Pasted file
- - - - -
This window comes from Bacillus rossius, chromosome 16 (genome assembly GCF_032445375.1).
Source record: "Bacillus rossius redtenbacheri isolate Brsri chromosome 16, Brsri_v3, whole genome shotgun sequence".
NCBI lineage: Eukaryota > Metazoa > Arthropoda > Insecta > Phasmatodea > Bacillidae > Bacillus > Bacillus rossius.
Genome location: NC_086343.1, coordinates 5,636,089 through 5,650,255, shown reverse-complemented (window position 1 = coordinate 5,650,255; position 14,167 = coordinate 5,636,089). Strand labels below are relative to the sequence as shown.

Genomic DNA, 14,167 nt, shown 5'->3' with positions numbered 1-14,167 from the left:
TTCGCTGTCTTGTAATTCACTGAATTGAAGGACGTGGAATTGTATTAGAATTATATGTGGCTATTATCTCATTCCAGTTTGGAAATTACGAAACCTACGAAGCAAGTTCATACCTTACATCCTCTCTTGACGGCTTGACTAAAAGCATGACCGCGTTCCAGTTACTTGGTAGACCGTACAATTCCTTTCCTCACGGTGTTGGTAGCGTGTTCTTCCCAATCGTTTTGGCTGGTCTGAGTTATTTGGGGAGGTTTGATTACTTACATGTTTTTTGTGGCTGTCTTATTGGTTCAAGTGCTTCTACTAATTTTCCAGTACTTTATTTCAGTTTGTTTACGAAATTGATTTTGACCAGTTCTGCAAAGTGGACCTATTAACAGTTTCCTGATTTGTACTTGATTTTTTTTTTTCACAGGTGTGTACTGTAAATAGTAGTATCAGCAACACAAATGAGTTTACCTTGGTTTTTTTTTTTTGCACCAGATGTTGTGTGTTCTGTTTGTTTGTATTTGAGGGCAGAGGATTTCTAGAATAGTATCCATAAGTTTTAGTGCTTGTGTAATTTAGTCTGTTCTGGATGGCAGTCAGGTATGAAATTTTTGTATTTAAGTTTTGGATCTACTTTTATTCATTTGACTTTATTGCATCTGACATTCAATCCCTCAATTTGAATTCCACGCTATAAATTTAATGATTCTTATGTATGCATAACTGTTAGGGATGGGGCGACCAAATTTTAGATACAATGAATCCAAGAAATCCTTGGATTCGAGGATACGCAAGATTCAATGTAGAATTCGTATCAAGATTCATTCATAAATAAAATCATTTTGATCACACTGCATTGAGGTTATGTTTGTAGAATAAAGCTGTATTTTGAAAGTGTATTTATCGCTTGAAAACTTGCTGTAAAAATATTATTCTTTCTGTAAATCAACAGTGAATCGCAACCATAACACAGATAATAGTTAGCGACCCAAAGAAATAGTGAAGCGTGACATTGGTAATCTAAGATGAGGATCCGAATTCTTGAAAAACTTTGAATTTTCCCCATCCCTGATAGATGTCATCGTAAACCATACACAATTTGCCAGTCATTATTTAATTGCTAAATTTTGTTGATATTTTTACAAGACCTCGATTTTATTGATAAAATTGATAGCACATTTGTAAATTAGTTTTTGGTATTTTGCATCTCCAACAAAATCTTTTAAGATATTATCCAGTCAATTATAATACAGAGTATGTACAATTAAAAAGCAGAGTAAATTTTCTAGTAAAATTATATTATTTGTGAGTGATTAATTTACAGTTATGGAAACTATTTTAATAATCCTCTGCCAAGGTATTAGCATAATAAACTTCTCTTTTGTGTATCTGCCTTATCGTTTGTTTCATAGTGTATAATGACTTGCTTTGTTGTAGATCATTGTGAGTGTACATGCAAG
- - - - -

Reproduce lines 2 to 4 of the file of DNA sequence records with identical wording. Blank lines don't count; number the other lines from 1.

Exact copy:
Source record: "Bacillus rossius redtenbacheri isolate Brsri chromosome 16, Brsri_v3, whole genome shotgun sequence".
NCBI lineage: Eukaryota > Metazoa > Arthropoda > Insecta > Phasmatodea > Bacillidae > Bacillus > Bacillus rossius.
Genome location: NC_086343.1, coordinates 5,636,089 through 5,650,255, shown reverse-complemented (window position 1 = coordinate 5,650,255; position 14,167 = coordinate 5,636,089). Strand labels below are relative to the sequence as shown.